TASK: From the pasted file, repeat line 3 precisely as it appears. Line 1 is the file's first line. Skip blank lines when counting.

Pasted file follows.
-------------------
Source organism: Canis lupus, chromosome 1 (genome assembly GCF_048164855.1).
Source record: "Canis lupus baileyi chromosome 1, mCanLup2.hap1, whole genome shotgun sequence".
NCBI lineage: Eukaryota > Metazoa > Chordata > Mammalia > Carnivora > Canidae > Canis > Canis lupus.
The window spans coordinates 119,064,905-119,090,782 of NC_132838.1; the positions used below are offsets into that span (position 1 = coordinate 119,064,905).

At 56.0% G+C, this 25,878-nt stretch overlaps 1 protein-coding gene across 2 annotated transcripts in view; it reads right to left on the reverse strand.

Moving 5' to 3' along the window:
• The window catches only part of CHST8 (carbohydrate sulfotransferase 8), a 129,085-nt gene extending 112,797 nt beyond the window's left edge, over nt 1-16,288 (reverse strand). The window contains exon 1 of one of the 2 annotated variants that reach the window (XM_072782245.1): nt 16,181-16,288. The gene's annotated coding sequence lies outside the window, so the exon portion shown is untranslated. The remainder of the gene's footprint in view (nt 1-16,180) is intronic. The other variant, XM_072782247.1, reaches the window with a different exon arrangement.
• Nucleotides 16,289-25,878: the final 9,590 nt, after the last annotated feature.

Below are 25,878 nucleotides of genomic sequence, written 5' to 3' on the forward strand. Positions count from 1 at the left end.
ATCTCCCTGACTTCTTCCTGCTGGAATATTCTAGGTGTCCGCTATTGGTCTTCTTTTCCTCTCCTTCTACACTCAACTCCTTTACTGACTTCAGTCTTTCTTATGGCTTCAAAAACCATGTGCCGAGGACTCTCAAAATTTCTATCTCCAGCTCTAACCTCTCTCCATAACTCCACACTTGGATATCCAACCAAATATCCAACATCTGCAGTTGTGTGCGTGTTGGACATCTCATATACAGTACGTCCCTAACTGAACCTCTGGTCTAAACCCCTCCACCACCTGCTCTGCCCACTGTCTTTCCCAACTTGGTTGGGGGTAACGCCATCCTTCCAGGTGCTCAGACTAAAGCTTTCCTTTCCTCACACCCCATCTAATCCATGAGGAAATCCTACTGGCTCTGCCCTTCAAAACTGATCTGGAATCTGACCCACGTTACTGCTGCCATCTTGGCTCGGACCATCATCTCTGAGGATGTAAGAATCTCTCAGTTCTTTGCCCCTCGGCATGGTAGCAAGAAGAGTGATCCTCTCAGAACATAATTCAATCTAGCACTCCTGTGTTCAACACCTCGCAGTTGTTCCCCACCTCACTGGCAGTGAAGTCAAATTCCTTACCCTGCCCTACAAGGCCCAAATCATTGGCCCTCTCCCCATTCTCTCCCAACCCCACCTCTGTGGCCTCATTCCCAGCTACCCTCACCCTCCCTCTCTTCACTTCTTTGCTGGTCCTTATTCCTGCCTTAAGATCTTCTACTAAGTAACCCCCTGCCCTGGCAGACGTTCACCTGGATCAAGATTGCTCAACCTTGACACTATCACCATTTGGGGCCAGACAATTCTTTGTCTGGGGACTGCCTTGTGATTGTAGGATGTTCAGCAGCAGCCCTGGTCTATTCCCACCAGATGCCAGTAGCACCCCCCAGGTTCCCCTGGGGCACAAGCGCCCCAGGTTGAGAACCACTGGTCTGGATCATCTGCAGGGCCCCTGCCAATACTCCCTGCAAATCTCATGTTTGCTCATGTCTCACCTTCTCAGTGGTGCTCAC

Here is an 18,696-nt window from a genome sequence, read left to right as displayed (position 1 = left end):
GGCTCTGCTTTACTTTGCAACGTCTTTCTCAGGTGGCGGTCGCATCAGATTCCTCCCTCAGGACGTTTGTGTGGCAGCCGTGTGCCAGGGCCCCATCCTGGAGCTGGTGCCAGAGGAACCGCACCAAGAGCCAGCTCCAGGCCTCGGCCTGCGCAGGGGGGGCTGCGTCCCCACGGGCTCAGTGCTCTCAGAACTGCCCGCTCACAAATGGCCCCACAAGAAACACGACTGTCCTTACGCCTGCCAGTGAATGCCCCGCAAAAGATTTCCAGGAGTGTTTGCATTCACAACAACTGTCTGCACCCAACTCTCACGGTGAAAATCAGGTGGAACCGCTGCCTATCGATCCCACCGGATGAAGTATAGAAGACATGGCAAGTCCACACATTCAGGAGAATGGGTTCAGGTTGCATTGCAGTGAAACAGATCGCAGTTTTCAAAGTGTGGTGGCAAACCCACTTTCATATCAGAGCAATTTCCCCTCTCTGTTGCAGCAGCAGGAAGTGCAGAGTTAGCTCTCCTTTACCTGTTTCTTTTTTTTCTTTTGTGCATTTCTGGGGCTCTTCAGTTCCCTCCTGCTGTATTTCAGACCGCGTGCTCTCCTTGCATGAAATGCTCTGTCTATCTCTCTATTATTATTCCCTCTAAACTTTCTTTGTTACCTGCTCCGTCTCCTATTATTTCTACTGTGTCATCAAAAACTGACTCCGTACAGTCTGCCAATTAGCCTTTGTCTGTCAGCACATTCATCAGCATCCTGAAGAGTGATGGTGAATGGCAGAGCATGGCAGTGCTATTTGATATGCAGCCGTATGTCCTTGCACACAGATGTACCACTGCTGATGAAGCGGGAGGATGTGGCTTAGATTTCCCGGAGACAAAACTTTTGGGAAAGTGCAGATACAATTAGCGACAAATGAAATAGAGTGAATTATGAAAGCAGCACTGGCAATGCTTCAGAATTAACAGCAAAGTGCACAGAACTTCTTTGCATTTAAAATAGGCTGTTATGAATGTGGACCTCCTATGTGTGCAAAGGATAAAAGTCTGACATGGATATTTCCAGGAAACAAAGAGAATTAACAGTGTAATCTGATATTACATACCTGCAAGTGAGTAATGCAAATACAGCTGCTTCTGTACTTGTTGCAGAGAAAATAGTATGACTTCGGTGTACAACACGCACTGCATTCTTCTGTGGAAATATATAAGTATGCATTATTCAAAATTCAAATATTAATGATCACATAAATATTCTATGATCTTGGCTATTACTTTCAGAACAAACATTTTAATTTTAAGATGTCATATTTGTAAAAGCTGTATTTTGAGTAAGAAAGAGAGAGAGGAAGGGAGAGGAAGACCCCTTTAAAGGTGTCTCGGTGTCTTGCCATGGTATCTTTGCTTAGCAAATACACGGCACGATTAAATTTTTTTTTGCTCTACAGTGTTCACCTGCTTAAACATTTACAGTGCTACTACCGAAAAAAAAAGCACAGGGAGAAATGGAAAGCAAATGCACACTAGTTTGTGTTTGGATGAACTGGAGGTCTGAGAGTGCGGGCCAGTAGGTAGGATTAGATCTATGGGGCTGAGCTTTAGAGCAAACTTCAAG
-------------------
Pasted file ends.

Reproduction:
NCBI lineage: Eukaryota > Metazoa > Chordata > Mammalia > Carnivora > Canidae > Canis > Canis lupus.